As my editing jobs have become more numerous, I have updated my Editing Fees and Guidelines. My editing and proofreading includes checking for grammar, sentence structure, misspellings, and pointing out plot inconsistencies, etc. At this time, my base charge is $0.008/word, with a minimum of $50, payable via PayPal. Editing jobs I am currently working on, received before May 1, 2014, will continue to be edited at the old rate.
If your manuscript is less than 5,000 words please let me know and we can work out pricing. I prefer to set up appointments for your manuscript, but please, send your manuscripts to me as early as possible. I can often work them in sooner than they are scheduled, but advance notice is much easier.
I use Microsoft Word 2013. I use the Track Changes application while I edit and leave the decision as to whether or not to accept those changes to you. I also tend to leave extensive notes outlining the reason for specific changes, noting uneven or awkward sentence or paragraph flow, or even if I noticed something that just doesn’t feel right.
Full editing is completed in one of two ways. The first choice is that I completely edit the book and provide you with a corrected copy, highlighting changes and corrections and making when appropriate extensive notes. Your second choice is full editing. I take the book in hand, do all corrections and changes and provide you with print ready copy. The charge for print ready copy is $0.010/word.
Please note: Books from authors who speak English as a second language, hence requiring a great deal more correction for grammar, or books with extensive re-write may be significantly more. You may send me your book for pricing if you feel there may be extensive work needed on the book. Pricing available upon request.
After I have edited a manuscript, I will send it back to you. Once you have made changes, you can always send it back to me for a second pass at no charge. Please note: If second-pass changes are truly extensive, I will reserve the right to bill a second payment for the second pass. I want to be fair to you, but I also want to be fair to myself. Just as writing is difficult, though rewarding, editing a book in a manner that will make you proud of your final product is a lot of work.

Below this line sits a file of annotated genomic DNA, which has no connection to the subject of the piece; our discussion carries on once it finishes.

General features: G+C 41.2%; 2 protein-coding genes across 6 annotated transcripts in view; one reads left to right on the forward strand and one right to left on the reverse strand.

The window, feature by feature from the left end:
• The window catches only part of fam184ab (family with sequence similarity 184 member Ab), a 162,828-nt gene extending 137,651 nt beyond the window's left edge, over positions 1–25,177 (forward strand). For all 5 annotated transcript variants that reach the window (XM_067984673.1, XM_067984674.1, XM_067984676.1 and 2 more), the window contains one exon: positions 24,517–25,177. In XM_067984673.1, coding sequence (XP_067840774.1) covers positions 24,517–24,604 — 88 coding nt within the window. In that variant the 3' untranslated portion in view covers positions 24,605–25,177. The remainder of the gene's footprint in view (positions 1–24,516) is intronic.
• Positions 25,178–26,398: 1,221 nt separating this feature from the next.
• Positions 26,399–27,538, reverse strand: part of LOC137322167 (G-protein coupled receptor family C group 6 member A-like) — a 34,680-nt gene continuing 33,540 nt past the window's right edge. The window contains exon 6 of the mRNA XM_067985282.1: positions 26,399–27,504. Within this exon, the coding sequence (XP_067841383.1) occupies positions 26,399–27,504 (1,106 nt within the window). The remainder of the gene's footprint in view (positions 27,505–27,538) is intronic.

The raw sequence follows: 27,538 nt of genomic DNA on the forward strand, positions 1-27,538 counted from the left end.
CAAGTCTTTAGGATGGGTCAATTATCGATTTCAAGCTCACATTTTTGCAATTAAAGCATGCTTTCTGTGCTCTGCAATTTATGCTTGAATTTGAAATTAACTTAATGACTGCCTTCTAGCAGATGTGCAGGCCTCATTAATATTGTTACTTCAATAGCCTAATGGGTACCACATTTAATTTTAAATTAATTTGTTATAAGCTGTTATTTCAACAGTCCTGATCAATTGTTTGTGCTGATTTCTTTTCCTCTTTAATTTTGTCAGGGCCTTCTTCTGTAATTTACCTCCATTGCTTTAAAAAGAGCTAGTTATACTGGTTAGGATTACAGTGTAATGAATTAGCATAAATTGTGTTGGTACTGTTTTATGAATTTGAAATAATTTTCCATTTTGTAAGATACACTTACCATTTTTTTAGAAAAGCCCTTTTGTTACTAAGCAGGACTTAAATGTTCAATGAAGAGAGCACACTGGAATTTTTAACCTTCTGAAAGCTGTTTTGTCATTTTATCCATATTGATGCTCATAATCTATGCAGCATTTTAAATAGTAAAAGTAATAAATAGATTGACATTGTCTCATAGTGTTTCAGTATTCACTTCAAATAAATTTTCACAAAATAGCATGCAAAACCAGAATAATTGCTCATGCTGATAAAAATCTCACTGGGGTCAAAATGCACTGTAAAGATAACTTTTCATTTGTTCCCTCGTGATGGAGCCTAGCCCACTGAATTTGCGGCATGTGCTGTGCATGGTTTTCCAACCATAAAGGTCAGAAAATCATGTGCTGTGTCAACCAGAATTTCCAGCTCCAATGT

For available books on which I have worked, please see my “i-edited” shelf on Goodreads. You may contact any of the authors with whom I’ve worked for a reference. I am also very willing to provide you a sample of my work to see if we are a comfortable fit. I can be easily contacted through Goodreads or by e-mail at firstname.lastname@example.org
I look forward to working with you!
“It was always so hot, and everyone was so polite, and everything was all surface but underneath it was like a bomb waiting to go off. I always felt that way about the South, that beneath the smiles and southern hospitality and politeness were a lot of guns and liquor and secrets.” ― James McBride, The Color of Water: A Black Man’s Tribute to His White Mother
Ahh, the “New South.” Where the ancestral mansions were built by slaves, and the moneyed want to forget that their wealth was built on the efforts of “slavers, Indian-killers, Confederate generals, and diehard segregationists. Of course, they still occasionally named their sons Braxton and Zebulon, in honor of their Confederate slaver ancestors . . . and they still didn’t invite their string of mulatto relatives with the same looks and last name to sit down at the family table.”
Yep. Pretty much the same “Old South” I grew up on. And when pretty much the first thing Blanche sees when she returns to Farleigh, North Carolina is one of the privileged white trying to rape a black catering waitress in the family mansion, Blanche knows one thing. Underneath it all? The South is still the “Old South” just like before she left and moved to Boston. She left Farleigh after her own rape by a rich white man, David Palmer, but she is back now, her sister’s children, Taifa and Malik now raised and out on their own. It is time to come home, to work with her childhood friend Ardell in her catering business, Carolina Catering.
“Half of it’s yours whenever you’re ready,” Ardell had told her.
So, Blanche is back. And whom should she run into but David Palmer – the rich, entitled, knife wielding rapist. And all the pain and humiliation, the terror and boiling rage, come slamming back. David Palmer. He’s back in Farleigh with his wife and children, his wealth and old family history.
Terror. Panic. Post-Traumatic Stress Disorder on steroids. “He’d already killed the woman she’d been before he raped her.” Of course, Blanche can’t get back at him to his face. The police would never listen to a black woman’s story about a white man. But surely her Ancestors will point the way.
And then, the possibility for payback falls right into her lap. But sometimes, payback is a bitch. A deadly, cruel bitch with a wicked sense of humour.
I have to admit, I let my timing fall off on Blanche’s story. I simply couldn’t get into it at first. But once I finally sat down and started reading, I discovered something. This is a really, really good book. Blanche is not your ‘typical’ heroine. Fifty years old, blue-black, size-sixteen and going gray, Blanch is one tough cookie. Someone I would love to emulate in my own life. She has had it far from easy in her life, but she keeps going, keeps moving, keeps doing what she wants no matter what anyone else says. That is something to admire, an attitude to strive for.
This is apparently the fifth of the Blanche White Mystery Series, and I will be adding the others to my teetering piles of to-be-read. I won’t get to them right away, but when I do get to them I think I will be glad I did.
I received Blanche Passes Go from the publisher and Netgalley in exchange for a realistic review. All thoughts are my own.